Jesuit campuses across the nation are organizing for more just migration policies, more hospitable campuses, and more humane conversations about migration and people who have immigrated.
Recognizing the growing energy of this movement, the Ignatian Justice Summit on Immigration seeks to connect student leaders in these efforts for four days of networking; sharing hopes, challenges, and best practices; sharpening organizing/advocacy skills; praying and learning about the Ignatian call to work for justice; and committing to taking coordinated, collaborative action on immigrant rights upon returning to campus.
Social Justice Incubator
Through a series of case studies on successful migrant-related efforts on Jesuit campuses, and small and large group sharing sessions, participants will gather innovative organizing ideas from the broader network to utilize on their home campuses.
Ignatian Prayer Opportunities
Each day opens and closes with prayer and reflection opportunities inspired by the charism of St. Ignatius of Loyola. Students have reported the prayers provide opportunity for “connection.”
Advocacy and Organizing Training
Every session includes opportunities for students to apply practical analysis/planning skills and share their insights with the larger group. By the end of the program, students will gain a more thorough understanding of current immigration policy, insights on where and how to take action, and increased abilities on basic organizing skills to aid them in any community efforts.
Miriam Uribe, Consumer Justice Paralegal, Urban Justice Center Community Development Project, USF ’17
Miriam is an undocumented woman of color born in Guanajuato, Mexico. At the age of eight, she migrated to California along with her family. She is currently a senior double majoring in Politics and Latin American Studies at the University of San Francisco. Through her experiences in the Undocumented Student Task Force at USF, being a Dream Summer Fellow, and working as an interpreter for asylum cases she has found the power of storytelling in social movements. As an advocate for her undocumented community, she has pushed for a more inclusive campus, a scholarship fund dedicated to undocumented students, and for USF to be declared a sanctuary campus. In the future, she hopes to become an immigration lawyer and continue with her advocacy work fighting for immigrant rights. Although her future is uncertain at this point because of her DACA status, Miriam will continue to fight for everyone in her undocumented community.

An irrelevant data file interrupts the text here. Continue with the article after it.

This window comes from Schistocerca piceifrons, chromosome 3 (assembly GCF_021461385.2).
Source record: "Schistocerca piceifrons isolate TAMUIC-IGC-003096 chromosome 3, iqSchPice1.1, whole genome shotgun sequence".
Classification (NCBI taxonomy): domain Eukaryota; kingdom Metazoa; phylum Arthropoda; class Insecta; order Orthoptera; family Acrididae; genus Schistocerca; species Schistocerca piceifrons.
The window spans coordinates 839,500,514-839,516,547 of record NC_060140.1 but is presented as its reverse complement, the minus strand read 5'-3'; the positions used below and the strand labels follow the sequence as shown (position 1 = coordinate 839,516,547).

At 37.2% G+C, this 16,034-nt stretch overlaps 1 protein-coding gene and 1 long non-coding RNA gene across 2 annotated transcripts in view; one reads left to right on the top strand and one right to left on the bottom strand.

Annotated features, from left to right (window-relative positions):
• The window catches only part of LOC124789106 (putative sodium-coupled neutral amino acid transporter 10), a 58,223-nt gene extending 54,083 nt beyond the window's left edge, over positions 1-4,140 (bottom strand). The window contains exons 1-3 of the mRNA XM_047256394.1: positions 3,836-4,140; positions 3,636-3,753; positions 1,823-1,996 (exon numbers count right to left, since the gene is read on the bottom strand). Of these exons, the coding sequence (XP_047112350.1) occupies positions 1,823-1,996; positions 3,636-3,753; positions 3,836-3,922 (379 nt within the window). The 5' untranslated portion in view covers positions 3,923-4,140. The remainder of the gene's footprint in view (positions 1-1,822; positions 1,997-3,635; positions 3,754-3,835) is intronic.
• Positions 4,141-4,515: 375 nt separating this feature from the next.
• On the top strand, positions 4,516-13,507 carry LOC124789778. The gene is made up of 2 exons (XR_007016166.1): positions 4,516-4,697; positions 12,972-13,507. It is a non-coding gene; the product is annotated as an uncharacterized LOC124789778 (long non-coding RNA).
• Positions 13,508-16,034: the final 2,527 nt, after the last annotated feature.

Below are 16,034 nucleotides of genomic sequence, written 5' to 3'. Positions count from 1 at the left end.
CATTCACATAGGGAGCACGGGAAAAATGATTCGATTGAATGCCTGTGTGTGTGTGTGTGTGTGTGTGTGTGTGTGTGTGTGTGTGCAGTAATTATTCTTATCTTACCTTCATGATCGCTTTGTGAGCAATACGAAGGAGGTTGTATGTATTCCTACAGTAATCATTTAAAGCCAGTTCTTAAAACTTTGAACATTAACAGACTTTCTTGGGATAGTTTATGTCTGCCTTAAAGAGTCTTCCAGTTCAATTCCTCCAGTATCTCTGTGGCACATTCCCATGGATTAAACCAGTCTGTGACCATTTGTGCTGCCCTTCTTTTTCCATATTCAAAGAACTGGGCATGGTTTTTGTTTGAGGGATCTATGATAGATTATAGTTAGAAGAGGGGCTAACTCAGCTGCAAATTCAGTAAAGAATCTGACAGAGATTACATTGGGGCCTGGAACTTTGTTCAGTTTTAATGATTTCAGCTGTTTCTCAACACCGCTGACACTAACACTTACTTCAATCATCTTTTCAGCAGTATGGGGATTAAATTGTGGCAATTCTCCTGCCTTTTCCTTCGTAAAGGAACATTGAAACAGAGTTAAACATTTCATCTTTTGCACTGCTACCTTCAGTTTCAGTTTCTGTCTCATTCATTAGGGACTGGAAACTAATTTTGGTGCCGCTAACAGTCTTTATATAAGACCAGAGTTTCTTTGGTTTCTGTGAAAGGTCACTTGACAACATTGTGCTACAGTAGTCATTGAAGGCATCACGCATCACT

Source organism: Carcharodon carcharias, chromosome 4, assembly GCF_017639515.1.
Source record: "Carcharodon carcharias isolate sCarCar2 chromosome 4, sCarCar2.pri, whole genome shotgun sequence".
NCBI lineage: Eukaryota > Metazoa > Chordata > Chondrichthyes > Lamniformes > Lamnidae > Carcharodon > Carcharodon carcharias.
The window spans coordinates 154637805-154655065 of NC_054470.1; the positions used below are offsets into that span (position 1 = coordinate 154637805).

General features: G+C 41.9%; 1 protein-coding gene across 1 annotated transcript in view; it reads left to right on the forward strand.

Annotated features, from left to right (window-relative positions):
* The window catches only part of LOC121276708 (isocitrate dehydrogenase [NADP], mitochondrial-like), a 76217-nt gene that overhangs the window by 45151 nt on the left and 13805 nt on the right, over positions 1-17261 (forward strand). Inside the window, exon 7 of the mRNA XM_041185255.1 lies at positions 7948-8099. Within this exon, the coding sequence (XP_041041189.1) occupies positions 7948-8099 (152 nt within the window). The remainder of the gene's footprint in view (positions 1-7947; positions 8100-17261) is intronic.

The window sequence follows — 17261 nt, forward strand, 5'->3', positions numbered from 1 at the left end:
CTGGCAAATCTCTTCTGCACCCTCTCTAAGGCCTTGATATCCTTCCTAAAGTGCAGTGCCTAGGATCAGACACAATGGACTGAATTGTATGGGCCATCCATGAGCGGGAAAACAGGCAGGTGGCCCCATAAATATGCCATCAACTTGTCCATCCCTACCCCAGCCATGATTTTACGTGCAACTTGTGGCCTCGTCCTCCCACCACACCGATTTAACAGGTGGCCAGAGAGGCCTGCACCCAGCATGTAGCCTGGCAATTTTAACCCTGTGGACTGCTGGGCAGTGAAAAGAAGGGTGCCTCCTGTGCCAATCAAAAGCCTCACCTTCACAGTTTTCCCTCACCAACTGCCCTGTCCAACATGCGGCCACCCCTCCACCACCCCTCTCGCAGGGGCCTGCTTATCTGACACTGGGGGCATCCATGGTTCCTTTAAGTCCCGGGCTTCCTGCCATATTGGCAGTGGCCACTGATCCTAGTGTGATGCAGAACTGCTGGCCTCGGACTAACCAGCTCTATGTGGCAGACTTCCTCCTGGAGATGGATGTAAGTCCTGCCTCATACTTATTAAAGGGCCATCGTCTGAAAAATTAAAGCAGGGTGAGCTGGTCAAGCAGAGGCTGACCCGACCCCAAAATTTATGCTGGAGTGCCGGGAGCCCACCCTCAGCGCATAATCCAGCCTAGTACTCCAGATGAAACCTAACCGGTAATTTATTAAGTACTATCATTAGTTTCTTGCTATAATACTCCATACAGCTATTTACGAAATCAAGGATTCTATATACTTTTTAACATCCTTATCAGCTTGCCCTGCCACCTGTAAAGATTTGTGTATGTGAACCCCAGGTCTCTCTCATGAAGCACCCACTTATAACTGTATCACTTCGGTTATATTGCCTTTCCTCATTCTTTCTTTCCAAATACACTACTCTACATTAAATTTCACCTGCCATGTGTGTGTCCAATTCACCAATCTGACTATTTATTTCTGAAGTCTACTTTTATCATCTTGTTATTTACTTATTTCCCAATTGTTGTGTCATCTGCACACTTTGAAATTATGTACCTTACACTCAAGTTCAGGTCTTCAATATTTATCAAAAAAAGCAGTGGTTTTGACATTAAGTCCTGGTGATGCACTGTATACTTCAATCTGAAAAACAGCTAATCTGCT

Joanna Williams – Director of Education and Outreach, Kino Border Initiative
Joanna is a graduate of Georgetown University and is currently the Director of Education and Advocacy at the Kino Border Initiative (KBI) in Nogales, Arizona and Sonora. Prior to her current position, she had journeyed with immigrants in a variety of contexts, including volunteering at a shelter in Tierra Blanca, Veracruz, Fulbright research on the reintegration of deported and return migrants, and work as a program assistant for the American Civil Liberties Union’s Border Litigation Project.
Marcos Gonzalez, S.J. – Office of Faith and Justice, Brophy College Preparatory
Marcos Gonzales is a proud Chicano, born and raised in the San Fernando Valley of Los Angeles. He received his BA in Theology and Master’s in Education from Loyola Marymount University, where he would first meet the Jesuits. He served as a Jesuit Volunteer in Micronesia and was Director of School Counseling at San Gabriel Mission High School through LMU’s PLACE Corps program. He entered the Jesuits in 2011. As a Jesuit Marcos has been committed to seeking justice through his work with the Jesuit Restorative Justice Initiative, fighting for immigration reform with Jesuit Migrant Services. He recently completed his Master’s in Social Work at Loyola University Chicago, where he was a founding member of the Social Workers of Color Alliance. His critical consciousness deepened while working with youth involved in the juvenile justice system through Cook County’s Juvenile Probation Department in Chicago’s South Side. In 2015, Marcos moved from Chicago to Los Angeles to work as a case manager and member of the local organizing committee at Homeboy Industries. He now works in the Office of Faith and Justice at Brophy College Preparatory in Phoenix.
Before April 8, 2019
Member Institutions: $365
Non-Member Institutions: $390
Before May 1, 2019
Member Institutions: $390
Non-Member Institutions: $415
Before July 1, 2019
Member Institutions: $415
Non-Member Institutions: $440
Registration includes: transportation to/from the airport, 3-night’s shared housing in a John Carroll residence hall, meals (Tuesday dinner-Friday lunch), activities, and all materials
Note: If needed, you may opt to pay the registration fee (minus a non-refundable deposit) in your institution’s 2018-2019 budget year.
Scholarship Available: Scholarships are available for students who represent vulnerable populations, including those whose families have limited financial capacity, as well as those who have limited access to long-term legal immigration status (ie. DACA recipients, TPS holders, etc.) or who have family members in similar situations.
Application Due April 2
Due to the nature of the ISN University Leadership Summit, and the expectation of participants to translate their experiences into programs on-campus, ISN seeks students who will be on their college/university campus for at least one semester during the 2019-2020 academic year. Schools may send up to 6 students.
Ideal Ignatian Justice Summit participants are currently involved in organizing for immigrant rights on campus. They are both recent immigrants and allies, who have a commitment to continuing their work for more just campuses, communities, and policies. Our participants should seek to both grow in their understanding, ideas, and convictions, as well as be willing to share their insights with fellow leaders.